Friday, January 13, 2012

Nuclear waste storage in Arizona salt deposits

State Senator Al Melvin's proposal to store high level nuclear waste in underground salt caverns in Arizona is drawing attention in the state's news media.

We recommend a couple of references for background on this.

Sandia National Lab released a report a year ago on "Salt Disposal of Heat-Generating Nuclear Waste." The 110-page report is available online at This report identifies 3 salt bodies in Arizona - Red Lake north of Kingman, Luke west of Phoenix, and Supai (or Holbrook) under and east of Holbrook in eastern Arizona.

AZGS published a report in 2002, "Arizona Has Salt!" (AZGS Circular 30, 41p) that summarizes what we know (and don't know) about the many salt bodies around the state. This is available online for viewing or free downloading.

In August, 2011, Sandia issued a companion report, "Granite Disposal of U.S. High-Level Radioactive Waste." The latter report is generating a lot of attention in the last few weeks in eastern and northern Midwestern states that were mentioned as having potentially suitable host rocks.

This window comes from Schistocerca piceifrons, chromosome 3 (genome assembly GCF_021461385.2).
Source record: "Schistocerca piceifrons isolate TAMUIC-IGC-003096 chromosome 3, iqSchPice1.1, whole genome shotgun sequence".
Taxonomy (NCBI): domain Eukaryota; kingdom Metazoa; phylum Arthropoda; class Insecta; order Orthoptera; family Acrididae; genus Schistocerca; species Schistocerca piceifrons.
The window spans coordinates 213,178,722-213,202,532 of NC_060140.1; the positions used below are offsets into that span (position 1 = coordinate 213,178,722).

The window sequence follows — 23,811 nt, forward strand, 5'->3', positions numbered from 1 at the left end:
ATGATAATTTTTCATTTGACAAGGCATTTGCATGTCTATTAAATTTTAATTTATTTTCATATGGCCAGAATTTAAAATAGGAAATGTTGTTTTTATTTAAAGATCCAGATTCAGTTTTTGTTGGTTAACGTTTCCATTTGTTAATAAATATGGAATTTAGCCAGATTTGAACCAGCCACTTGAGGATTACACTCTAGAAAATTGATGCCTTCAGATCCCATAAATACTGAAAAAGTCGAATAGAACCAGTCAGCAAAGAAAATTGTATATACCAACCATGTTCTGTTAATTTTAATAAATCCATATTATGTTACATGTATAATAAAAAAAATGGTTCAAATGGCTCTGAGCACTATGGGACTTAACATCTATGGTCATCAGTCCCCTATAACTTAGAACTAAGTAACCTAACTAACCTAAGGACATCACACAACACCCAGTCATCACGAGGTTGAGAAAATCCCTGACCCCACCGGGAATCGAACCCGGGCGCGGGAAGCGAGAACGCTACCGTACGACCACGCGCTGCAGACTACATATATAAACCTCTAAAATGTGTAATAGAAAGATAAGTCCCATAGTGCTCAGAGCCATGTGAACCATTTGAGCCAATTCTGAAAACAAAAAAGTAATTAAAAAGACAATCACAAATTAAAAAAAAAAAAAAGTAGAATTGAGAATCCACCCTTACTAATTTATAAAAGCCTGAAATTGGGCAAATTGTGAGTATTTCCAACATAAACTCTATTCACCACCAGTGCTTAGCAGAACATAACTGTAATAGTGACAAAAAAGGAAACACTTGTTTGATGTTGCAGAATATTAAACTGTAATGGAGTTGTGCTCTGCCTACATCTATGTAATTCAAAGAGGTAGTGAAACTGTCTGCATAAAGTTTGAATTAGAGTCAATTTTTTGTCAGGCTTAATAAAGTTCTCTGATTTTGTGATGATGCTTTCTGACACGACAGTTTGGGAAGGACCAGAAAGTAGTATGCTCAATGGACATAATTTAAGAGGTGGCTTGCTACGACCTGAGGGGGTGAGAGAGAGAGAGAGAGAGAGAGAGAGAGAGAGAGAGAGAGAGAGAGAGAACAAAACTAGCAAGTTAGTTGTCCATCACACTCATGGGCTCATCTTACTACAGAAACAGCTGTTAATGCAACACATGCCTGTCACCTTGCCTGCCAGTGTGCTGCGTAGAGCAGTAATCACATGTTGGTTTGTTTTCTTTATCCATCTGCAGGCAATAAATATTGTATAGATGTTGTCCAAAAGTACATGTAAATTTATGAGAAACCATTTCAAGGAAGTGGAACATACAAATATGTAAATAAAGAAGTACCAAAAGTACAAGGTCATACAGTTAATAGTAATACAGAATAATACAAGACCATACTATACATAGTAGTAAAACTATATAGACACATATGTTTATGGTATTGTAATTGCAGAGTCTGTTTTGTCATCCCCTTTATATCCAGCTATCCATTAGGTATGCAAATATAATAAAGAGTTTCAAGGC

1. Anonymous9:17 AM

    For Melvin this is really a "no brainer". He has no brains. Luke and Kingman are in high residential areas and Holbrook salt must still be close to Holbrook. If the environmentalists are blocking Yucca Mountain what do you think our state congressman will do? Bad decision by this representative and does he plan to run for reelection?

    1. Anonymous9:25 AM

      Salt domes are, by definition, not in contact with the water table or else they would have been dissolved away long ago. This makes ancient salt deposits good places for storing nuclear waster. The military has been successfully storing "high level" nuclear waste in salt deposits in southern New Mexico for years. Also salt behaves plastically i.e. it flows, therefore if an earthquake was to fracture the storage site the salt would flow into the fracture and seal itself.

      While anonymous has a valid point that environmentalists will protest, salt domes have many advantages over Yucca mountain.

  2. Anonymous12:37 PM

    Just to keep the facts straight... The WIPP site in southeast New Mexico is not operated by the military, it is operated by the Dept of Energy. It does not contain "high level" waste; it contains "transuranic waste". It is also bedded salt, not domed salt, and it actually is in the saturated zone, meaning it is below the water table and saturated with water -- since the Permian! Nonetheless it is a great site for its purpose.

    And -- ask the residents of Carlsbad how they feel about it. They love it! This could actually be a good idea for Arizona (too bad Nevada does not recognize it as such for them), and it solves some of the radioactive waste problem. Where do Arizona hospitals send their radioactive wastes now? Nowhere. The stuff needs a place to go.